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Front Page » Top Stories » Amendment Added To Stadiumfinancing Bill Requires Miami Vote

Amendment Added To Stadiumfinancing Bill Requires Miami Vote

Written by on April 26, 2001

By Paola Iuspa
A bill that would extend Miami’s parking surcharge to help finance a baseball stadium won approval from another House committee Tuesday but now carries an amendment that the issue go to voters in a citywide election.

The next City of Miami election is scheduled Nov. 6.

While the Florida House Committee on Fiscal Policy & Resources Tuesday OK’d the proposal to continue the surcharge for 40 years, the Senate’s Bigger Appropriation Committee passed the sales tax rebate bill that seeks to promote development on contaminated sites. The latter would help repay the county for building the stadium on a brownsfield site near the Miami River.

In all, the proposed financing plan includes $75 million from county bonds, $122 million from state sales-tax rebates, $26 million from the parking fees and $118 million in convention development taxes.

City of Miami officials have said they plan to use part of the funds from an extended surcharge to buy about 20 acres of privately owned land on the northern bank of the Miami River. The city would then provide the land to Miami-Dade to build a $385 million stadium. Another chunk would help pay for stadium-construction costs.

Under prevailing conditions, the 20% surcharge – created in 1999 to replenish the city’s coffers after the state declared Miami in financial emergency – would expire June 30, 2006.

The bill, which needs to go through one more House committee, places the parking-fee issue on the ballot during a regularly scheduled election. Miami City Manager Carlos Gimenez said there was time for it to be placed on the November ballot.

Legislators adjourn May 4, so will have to consider the plan before any city election on the surcharge, an integral part of the package.

A city report said about 80% of those who pay the surcharge live outside Miami. Rep. Annie Betancourt of Miami said she wanted a countywide referendum. But Rep. Kenneth Allan Gottlieb of Hollywood, the bill’s sponsor, said that was illegal.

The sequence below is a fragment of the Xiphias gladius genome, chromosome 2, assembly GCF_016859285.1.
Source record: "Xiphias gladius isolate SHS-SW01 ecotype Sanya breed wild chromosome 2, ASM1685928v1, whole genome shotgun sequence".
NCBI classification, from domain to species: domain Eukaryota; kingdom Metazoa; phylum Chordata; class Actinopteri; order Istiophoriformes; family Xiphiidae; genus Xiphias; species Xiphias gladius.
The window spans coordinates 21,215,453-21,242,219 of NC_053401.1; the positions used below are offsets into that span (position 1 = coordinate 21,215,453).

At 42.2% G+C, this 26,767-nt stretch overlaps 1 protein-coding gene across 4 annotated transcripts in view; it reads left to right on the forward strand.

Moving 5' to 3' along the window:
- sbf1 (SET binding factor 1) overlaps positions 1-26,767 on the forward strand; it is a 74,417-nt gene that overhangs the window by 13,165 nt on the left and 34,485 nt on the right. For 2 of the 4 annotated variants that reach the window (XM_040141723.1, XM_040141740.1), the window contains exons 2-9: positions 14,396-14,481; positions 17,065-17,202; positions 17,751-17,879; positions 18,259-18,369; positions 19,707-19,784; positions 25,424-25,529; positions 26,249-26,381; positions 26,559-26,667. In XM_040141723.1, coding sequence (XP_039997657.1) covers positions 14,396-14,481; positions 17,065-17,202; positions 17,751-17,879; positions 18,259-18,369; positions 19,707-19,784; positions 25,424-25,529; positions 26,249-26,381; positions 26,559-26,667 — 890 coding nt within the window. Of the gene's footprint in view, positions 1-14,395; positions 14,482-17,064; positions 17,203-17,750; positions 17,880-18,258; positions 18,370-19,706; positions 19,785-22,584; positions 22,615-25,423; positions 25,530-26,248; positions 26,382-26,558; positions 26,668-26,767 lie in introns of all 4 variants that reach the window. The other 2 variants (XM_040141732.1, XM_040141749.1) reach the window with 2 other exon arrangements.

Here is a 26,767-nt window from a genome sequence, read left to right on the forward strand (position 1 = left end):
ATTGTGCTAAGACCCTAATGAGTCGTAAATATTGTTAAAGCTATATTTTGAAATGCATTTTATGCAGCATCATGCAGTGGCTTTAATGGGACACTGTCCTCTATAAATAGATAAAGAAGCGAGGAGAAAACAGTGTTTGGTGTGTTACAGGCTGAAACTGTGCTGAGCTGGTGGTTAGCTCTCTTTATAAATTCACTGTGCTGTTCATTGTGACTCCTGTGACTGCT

Once extended, no less than 10% and not more than 20% of the surcharge would be used for infrastructure improvements, Mr. Gottlieb said.

The surcharge generated $11 million in 2000 and is projected to raise $13 million annually for the next three years.

The House’s bill to extend the surcharge was sponsored by Ron Silver of North Miami and has one more committee hurdle to jump before a final vote, said legislative aide Kelly Mallette. The bill passed by the Senate Bigger Appropriation Committee and sponsored by Alex Villalobos of Miami also has to survive another committee before going to the floor for a vote.

The rebate bill aims at assisting counties that want to build, renovate or expand a professional sports facility on a brownsfield site within the boundaries of a local government with a population of 300,000-plus that has been declared in a state of financial emergency at least seven years before construction of the venue starts. The facility has to be owned by a county and operated by a private for-profit group. Construction cost have to be not less than $300 million, of which no less than $50 million will come from the lessee, according to the proposed bill.

The House bill calling for a sales tax rebate has survived all House committees and is waiting to go before the House floor for a final vote.